Land cover and land use maps
Classical production approaches
- supervised: areas for which the land cover is known are used as learning examples;
- unsupervised: the image pixels are grouped by similarity and the classes are identified afterwards.
Supervised classification often yields better results, but it needs reference data which are difficult or costly to obtain (field campaigns, photo-interpretation, etc.).
What time series bring
If one wants to build generic (independent from the geographic sites and therefore also from the target nomenclatures) and operational systems, regular and frequent image acquisitions have to be ensured. This will soon be made possible by the Sentinel-2 mission, and it is right now already the case with demonstration data provided by Formosat-2 and SPOT4 (Take 5). Furthermore, it can be shown that having a high temporal resolution is more interesting than having a high spectral diversity. For instance, the following figure shows the classification performance results (in terms of \( \kappa \) index, the higher the better) as a function of the number of images used. Formosat-2 images (4 spectral bands) and simulated Sentinel-2 (13 bands) and Venµs (12 bands) data have been used. It can be seen that, once enough acquisitions are available, the spectral richness is caught up by a fine description of the temporal evolution.
What we can expect from Sentinel-2
- 290 km. swath;
- 10 to 60 m. spatial resolution depending on the bands;
- 5-day revisit cycle with 2 satellites;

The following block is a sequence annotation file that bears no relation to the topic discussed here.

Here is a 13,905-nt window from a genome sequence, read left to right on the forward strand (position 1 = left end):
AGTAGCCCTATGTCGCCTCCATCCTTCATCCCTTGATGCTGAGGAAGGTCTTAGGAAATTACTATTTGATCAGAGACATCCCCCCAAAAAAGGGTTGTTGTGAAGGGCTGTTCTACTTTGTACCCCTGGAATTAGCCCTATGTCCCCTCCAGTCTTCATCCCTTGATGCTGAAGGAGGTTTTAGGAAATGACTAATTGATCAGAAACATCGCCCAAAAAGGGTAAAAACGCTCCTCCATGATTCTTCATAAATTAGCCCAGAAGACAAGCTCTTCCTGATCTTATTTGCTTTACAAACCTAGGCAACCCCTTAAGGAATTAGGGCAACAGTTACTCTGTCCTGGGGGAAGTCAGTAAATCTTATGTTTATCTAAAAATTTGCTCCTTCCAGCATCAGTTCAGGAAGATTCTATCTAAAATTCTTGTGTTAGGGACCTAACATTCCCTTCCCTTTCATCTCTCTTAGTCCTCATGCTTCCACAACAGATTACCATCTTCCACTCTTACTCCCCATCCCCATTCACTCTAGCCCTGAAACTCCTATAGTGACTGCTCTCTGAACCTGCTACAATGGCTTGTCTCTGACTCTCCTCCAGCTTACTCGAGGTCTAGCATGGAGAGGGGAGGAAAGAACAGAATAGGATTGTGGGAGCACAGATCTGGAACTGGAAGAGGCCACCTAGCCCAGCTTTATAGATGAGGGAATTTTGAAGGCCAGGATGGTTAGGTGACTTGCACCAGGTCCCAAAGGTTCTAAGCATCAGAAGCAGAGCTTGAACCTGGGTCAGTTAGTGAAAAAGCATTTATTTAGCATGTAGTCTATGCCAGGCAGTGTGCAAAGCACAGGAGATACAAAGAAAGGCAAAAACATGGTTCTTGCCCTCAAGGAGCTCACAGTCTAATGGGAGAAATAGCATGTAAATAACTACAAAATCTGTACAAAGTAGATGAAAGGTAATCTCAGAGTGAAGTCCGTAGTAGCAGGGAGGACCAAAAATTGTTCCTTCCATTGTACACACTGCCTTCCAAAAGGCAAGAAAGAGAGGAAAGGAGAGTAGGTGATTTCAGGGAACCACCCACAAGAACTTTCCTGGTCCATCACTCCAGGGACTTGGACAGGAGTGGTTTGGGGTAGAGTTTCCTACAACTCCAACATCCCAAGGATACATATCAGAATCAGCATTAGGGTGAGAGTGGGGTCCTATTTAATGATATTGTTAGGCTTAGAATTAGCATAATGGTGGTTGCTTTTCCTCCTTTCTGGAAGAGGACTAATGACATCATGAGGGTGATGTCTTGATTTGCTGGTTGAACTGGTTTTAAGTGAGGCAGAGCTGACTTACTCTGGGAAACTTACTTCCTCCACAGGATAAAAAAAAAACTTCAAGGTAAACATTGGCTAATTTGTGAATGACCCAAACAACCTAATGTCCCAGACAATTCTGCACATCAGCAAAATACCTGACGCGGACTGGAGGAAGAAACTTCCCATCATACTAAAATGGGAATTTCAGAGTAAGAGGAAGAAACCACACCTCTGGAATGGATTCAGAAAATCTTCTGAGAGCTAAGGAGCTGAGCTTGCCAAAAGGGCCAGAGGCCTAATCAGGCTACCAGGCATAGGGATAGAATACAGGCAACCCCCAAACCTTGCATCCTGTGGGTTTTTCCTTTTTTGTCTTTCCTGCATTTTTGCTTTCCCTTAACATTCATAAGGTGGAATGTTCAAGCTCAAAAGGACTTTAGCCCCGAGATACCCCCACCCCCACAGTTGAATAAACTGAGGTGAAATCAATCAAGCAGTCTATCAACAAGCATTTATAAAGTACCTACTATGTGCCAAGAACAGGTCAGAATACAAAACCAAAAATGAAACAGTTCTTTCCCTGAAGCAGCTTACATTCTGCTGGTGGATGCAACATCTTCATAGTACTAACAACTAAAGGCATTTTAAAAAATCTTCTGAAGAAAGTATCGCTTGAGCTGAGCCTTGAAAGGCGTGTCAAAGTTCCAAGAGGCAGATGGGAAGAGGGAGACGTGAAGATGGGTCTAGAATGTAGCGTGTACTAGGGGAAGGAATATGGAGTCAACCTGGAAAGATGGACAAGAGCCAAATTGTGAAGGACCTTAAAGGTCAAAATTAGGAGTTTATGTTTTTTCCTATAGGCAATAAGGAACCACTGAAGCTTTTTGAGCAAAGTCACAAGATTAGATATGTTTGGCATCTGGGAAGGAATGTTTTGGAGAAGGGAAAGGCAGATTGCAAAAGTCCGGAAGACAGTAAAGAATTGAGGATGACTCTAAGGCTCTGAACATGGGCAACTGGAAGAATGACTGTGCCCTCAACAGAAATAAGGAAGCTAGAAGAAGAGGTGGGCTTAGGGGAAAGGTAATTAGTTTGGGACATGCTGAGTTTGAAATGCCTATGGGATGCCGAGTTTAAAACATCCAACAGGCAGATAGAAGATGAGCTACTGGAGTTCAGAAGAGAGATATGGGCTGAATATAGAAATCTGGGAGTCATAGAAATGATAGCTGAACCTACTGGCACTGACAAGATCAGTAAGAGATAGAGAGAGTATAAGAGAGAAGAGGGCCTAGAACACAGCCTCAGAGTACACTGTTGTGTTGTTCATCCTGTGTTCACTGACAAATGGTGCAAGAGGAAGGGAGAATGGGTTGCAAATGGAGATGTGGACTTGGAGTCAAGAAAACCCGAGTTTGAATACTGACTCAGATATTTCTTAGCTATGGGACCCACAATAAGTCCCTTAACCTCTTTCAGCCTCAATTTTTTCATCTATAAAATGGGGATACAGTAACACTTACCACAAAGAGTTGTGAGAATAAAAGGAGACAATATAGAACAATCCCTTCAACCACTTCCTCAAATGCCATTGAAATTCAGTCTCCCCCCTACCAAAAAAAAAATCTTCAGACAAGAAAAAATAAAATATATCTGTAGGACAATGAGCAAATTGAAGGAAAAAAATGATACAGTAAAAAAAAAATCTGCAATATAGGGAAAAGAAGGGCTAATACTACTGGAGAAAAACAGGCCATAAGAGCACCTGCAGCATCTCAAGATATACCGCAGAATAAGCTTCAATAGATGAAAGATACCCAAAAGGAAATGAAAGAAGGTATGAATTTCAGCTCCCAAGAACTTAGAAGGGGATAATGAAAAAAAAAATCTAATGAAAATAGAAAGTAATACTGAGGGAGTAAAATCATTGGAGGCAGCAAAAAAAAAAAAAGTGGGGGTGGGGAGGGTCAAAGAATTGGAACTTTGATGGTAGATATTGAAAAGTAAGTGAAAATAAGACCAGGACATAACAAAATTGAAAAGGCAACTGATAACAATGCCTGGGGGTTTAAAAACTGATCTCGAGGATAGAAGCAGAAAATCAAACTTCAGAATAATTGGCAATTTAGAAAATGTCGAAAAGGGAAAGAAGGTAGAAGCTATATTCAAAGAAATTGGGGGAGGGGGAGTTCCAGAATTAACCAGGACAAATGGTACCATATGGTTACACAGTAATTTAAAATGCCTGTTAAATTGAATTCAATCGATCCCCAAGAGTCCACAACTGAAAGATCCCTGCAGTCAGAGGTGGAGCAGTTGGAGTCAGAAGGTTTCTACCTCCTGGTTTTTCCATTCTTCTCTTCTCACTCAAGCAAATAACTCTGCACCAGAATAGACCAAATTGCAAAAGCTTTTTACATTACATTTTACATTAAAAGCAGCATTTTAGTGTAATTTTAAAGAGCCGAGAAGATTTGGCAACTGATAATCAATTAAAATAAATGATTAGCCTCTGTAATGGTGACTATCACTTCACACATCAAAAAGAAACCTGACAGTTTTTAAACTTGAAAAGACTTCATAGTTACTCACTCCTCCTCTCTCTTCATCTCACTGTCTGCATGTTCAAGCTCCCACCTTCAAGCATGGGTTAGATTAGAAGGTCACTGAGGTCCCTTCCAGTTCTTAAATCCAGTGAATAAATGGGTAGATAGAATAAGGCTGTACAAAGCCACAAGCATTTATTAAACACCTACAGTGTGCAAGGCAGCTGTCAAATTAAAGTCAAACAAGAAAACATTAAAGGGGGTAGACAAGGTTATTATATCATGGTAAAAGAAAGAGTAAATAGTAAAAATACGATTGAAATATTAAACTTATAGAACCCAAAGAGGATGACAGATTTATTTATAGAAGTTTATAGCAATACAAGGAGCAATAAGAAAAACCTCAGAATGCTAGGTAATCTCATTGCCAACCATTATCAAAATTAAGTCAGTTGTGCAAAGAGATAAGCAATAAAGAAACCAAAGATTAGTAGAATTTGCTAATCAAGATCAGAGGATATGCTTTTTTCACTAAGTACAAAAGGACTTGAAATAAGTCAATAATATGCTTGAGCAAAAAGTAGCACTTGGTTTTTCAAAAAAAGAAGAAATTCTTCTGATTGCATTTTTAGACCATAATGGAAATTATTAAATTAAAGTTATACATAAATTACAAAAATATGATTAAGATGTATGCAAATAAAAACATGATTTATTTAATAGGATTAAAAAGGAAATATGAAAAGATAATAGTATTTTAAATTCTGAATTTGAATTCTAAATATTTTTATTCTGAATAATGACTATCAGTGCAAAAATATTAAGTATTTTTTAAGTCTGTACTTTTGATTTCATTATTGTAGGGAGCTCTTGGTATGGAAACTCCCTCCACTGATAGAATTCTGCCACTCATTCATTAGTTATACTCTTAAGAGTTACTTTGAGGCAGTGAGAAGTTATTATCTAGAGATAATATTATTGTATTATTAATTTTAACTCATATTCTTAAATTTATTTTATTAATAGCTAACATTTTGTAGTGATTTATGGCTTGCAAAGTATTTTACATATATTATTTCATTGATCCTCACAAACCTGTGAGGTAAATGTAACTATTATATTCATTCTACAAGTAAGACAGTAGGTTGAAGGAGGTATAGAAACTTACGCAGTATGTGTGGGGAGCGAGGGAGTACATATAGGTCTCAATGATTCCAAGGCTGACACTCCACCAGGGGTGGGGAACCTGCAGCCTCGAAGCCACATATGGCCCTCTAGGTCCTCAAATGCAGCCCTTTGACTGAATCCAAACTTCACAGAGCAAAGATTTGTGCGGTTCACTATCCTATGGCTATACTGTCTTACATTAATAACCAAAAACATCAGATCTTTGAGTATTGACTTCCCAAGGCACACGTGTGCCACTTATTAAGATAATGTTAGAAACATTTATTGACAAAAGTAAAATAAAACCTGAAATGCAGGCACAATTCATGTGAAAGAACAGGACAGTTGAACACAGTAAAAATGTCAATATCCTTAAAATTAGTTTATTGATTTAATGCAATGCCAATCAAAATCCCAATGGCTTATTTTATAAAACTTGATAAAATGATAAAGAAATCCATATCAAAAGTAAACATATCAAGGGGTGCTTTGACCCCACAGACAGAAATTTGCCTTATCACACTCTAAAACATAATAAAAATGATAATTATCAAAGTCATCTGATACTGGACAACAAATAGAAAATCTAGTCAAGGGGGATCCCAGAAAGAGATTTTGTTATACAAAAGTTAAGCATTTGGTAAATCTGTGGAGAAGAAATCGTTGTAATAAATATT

- 13 spectral bands.
Systems with similar spatial resolution (SPOT or Landsat) have longer revisit periods and fewer and larger spectral bands. Systems with similar temporal revisit have either a lower spatial resolution (MODIS) or narrower swaths (Formosat-2). The kind of data provided by Sentinel-2 allows to foresee the development of land cover map production systems which should be able to update the information monthly at a global scale. The temporal dimension will allow to distinguish classes whose spectral signatures are very similar during long periods of the year. The increased spatial resolution will make possible to work with smaller minimum mapping units. However, the operational implementation of such systems will require a particular attention to the validation procedures of the produced maps and also to the huge data volumes. Indeed, the land cover maps will have to be validated at the regional or even at the global scale. Also, since the reference data (i.e. ground truth) will be only available in limited amounts, supervised methods will have to be avoided as much as possible. One possibility consists of integrating prior knowledge (about the physics of the observed processes, or via expert rules) into the processing chains. Last but not least, even if the acquisition capabilities of these new systems will be increased, there will always be temporal and spatial data holes (clouds, for instance). Processing chains will have to be robust to this kind of artefacts.
Ongoing work at CESBIO